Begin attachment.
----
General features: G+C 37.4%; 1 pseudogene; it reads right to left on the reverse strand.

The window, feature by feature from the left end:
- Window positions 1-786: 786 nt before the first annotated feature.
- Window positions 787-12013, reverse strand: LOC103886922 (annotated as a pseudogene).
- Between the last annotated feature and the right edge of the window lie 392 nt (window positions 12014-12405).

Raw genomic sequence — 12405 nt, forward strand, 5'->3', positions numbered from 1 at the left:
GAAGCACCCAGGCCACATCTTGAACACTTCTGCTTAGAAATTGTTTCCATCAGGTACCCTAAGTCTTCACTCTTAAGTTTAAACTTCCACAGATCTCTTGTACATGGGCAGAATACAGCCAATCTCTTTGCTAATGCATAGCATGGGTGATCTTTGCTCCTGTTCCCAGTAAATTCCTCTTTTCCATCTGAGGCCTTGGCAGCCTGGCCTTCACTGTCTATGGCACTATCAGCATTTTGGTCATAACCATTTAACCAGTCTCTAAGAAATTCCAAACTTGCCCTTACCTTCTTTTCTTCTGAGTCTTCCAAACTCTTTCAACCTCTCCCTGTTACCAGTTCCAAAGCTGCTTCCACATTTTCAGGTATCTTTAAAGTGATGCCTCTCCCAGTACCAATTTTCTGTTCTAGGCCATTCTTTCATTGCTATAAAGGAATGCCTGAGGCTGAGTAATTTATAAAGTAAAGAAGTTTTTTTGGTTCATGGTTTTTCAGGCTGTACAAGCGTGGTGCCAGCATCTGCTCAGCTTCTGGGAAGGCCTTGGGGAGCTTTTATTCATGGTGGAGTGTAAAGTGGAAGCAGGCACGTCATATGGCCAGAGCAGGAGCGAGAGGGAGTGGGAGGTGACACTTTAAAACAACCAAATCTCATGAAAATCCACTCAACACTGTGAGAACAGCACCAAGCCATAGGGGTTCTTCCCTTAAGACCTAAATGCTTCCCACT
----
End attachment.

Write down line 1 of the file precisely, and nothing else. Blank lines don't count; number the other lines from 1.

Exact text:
General features: G+C 37.4%; 1 pseudogene; it reads right to left on the reverse strand.